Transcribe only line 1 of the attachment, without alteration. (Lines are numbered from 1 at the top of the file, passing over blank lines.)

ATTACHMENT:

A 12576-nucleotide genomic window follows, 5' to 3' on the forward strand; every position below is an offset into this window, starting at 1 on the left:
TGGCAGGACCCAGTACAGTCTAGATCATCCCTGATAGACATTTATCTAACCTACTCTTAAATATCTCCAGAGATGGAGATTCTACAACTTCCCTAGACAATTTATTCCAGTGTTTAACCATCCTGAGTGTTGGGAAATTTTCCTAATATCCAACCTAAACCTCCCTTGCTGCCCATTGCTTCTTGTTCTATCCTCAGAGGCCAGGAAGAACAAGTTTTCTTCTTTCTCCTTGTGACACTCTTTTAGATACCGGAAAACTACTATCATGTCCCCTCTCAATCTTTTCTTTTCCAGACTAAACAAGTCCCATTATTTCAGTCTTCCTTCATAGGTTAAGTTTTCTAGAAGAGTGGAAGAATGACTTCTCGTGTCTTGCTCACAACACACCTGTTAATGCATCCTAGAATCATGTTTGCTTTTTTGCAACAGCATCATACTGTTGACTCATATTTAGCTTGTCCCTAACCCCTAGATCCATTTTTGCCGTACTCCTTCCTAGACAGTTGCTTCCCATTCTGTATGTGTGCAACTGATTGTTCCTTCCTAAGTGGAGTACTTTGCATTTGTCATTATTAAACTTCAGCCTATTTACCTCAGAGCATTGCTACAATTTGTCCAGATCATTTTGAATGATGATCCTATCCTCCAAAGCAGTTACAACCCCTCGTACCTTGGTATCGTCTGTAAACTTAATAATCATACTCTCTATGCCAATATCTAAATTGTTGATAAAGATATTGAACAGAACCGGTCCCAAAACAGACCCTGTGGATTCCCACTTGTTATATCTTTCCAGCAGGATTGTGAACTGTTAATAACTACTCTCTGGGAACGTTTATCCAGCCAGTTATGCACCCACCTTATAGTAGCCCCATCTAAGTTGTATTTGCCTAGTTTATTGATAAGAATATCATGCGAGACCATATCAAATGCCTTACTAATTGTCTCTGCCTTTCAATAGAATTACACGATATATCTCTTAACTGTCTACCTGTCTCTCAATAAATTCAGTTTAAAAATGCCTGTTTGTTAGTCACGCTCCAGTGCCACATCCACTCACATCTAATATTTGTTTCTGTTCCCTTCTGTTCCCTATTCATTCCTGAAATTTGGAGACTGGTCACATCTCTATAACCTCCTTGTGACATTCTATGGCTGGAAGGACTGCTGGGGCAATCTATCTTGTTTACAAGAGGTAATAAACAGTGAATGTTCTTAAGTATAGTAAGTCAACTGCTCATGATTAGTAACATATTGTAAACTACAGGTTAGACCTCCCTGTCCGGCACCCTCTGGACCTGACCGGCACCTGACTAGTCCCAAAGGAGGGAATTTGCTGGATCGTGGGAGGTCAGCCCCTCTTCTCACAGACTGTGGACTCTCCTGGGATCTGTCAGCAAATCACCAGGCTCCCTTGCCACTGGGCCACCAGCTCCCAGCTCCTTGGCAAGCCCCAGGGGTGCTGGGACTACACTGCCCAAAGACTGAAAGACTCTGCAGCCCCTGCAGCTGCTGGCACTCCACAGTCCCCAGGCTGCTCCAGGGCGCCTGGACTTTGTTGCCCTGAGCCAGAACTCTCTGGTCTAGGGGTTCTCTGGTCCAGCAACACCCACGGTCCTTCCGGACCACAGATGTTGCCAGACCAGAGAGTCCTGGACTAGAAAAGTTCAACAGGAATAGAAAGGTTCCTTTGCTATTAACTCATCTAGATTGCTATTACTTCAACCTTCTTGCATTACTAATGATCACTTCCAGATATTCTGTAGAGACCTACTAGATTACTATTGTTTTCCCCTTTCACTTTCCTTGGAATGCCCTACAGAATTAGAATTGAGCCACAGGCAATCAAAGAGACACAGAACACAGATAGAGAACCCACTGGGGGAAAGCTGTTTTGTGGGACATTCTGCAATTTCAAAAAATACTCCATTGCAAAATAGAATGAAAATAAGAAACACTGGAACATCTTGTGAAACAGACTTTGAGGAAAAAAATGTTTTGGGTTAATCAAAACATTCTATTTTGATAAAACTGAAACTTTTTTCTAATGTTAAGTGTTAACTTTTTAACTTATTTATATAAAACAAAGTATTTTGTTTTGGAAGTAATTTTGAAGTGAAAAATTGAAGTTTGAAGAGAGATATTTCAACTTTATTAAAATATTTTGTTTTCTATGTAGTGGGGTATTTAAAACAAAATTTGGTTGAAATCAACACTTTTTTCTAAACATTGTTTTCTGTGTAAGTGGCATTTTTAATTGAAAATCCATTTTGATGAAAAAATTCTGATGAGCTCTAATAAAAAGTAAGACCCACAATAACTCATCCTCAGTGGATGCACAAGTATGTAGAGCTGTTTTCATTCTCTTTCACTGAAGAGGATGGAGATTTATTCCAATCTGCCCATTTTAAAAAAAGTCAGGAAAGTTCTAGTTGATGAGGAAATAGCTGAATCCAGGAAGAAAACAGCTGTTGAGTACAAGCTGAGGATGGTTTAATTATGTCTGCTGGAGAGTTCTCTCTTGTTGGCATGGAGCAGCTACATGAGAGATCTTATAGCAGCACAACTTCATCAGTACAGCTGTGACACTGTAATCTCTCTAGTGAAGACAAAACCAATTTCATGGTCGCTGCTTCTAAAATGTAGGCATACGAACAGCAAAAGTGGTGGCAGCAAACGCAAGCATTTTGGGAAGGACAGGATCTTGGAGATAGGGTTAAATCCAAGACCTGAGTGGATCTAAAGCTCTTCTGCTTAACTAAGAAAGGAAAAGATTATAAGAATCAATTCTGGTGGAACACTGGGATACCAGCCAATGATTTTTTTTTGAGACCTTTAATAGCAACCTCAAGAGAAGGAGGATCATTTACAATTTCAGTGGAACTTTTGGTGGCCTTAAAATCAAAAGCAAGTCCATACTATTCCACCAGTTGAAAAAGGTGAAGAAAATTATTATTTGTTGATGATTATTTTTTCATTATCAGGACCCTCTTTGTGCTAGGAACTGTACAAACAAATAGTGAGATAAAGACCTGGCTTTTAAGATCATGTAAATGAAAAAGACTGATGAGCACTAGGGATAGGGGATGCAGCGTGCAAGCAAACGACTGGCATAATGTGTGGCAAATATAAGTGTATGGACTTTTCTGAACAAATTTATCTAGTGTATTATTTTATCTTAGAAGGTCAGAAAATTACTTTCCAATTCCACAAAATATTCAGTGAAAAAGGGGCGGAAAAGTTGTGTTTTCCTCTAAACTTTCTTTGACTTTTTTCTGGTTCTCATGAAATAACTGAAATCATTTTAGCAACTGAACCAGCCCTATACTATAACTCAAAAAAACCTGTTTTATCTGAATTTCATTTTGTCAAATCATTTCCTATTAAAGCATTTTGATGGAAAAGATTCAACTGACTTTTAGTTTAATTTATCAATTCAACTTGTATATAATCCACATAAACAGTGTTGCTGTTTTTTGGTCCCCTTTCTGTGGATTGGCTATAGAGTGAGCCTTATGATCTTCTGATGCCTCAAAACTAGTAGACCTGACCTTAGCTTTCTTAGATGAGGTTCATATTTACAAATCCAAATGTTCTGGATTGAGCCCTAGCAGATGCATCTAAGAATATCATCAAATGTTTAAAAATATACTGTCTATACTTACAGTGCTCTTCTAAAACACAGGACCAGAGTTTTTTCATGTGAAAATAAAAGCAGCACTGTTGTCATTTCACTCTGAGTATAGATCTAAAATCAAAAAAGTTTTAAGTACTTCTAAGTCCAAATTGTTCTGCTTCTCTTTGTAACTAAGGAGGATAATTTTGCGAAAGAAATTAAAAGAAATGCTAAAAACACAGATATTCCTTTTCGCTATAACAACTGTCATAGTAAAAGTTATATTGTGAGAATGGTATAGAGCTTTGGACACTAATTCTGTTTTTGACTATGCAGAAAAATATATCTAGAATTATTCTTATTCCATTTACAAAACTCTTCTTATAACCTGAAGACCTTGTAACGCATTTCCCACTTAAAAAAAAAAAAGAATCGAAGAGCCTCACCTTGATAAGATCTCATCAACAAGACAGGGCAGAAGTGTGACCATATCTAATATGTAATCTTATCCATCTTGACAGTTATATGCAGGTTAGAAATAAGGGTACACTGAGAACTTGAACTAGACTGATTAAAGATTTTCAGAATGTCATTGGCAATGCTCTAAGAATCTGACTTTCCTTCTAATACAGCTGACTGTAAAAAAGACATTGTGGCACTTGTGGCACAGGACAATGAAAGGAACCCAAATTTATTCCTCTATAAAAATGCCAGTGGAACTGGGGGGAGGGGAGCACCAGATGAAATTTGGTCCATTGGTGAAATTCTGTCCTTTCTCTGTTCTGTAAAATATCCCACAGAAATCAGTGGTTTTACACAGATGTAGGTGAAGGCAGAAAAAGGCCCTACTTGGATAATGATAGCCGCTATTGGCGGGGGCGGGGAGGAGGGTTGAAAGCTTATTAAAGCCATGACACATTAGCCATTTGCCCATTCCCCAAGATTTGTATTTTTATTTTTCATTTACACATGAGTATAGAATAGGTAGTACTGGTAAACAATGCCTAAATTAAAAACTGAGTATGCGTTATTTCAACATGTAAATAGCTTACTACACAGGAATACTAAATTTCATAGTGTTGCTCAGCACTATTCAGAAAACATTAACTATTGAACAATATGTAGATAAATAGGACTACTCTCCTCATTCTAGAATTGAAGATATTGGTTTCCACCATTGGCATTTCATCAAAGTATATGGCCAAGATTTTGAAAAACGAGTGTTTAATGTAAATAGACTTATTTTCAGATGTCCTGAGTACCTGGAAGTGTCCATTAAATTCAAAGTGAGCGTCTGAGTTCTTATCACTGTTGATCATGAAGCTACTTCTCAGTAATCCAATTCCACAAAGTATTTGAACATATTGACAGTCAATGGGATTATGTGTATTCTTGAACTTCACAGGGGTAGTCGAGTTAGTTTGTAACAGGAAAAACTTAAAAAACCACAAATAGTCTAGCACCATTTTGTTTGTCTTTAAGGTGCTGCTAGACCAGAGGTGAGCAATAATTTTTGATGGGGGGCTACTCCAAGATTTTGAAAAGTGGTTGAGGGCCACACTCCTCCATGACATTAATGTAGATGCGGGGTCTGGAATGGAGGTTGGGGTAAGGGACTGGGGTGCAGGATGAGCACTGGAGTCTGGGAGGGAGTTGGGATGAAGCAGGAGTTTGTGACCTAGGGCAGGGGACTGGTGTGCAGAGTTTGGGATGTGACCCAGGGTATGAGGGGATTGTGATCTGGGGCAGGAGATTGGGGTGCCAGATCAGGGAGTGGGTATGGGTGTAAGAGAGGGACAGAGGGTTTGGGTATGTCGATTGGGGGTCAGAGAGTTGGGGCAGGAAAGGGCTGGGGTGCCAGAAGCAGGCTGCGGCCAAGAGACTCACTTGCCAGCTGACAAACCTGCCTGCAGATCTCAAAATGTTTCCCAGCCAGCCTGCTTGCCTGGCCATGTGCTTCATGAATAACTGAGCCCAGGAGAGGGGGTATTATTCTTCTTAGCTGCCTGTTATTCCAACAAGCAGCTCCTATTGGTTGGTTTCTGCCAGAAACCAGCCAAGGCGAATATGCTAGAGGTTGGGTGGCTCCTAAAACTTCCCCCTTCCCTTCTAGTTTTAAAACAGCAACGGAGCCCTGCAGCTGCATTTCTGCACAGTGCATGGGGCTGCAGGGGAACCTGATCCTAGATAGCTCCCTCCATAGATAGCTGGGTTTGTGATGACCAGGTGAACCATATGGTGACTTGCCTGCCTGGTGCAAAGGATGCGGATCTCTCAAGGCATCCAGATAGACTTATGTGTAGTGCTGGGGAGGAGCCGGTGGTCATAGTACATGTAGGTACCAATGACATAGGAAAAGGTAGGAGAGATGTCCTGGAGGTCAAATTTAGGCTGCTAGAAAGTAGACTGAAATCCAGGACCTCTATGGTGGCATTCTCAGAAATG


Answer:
A 12576-nucleotide genomic window follows, 5' to 3' on the forward strand; every position below is an offset into this window, starting at 1 on the left: